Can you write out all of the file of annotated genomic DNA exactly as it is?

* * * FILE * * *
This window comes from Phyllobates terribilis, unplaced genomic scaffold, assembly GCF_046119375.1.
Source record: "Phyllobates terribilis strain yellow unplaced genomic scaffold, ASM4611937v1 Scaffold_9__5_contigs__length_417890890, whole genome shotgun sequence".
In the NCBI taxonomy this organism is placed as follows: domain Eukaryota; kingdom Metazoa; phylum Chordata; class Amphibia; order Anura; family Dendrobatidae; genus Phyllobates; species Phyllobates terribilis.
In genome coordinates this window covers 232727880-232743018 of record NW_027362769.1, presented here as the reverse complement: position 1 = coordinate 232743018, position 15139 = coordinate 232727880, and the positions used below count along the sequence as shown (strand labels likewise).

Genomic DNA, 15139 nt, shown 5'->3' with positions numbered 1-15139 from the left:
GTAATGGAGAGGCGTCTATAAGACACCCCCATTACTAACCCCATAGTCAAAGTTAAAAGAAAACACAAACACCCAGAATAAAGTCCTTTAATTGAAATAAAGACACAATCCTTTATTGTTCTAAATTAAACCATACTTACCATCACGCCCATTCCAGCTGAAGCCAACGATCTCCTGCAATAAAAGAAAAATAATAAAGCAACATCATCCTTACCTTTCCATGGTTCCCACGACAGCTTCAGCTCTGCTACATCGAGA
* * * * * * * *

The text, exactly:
This window comes from Phyllobates terribilis, unplaced genomic scaffold, assembly GCF_046119375.1.
Source record: "Phyllobates terribilis strain yellow unplaced genomic scaffold, ASM4611937v1 Scaffold_9__5_contigs__length_417890890, whole genome shotgun sequence".
In the NCBI taxonomy this organism is placed as follows: domain Eukaryota; kingdom Metazoa; phylum Chordata; class Amphibia; order Anura; family Dendrobatidae; genus Phyllobates; species Phyllobates terribilis.
In genome coordinates this window covers 232727880-232743018 of record NW_027362769.1, presented here as the reverse complement: position 1 = coordinate 232743018, position 15139 = coordinate 232727880, and the positions used below count along the sequence as shown (strand labels likewise).

Genomic DNA, 15139 nt, shown 5'->3' with positions numbered 1-15139 from the left:
GTAATGGAGAGGCGTCTATAAGACACCCCCATTACTAACCCCATAGTCAAAGTTAAAAGAAAACACAAACACCCAGAATAAAGTCCTTTAATTGAAATAAAGACACAATCCTTTATTGTTCTAAATTAAACCATACTTACCATCACGCCCATTCCAGCTGAAGCCAACGATCTCCTGCAATAAAAGAAAAATAATAAAGCAACATCATCCTTACCTTTCCATGGTTCCCACGACAGCTTCAGCTCTGCTACATCGAGA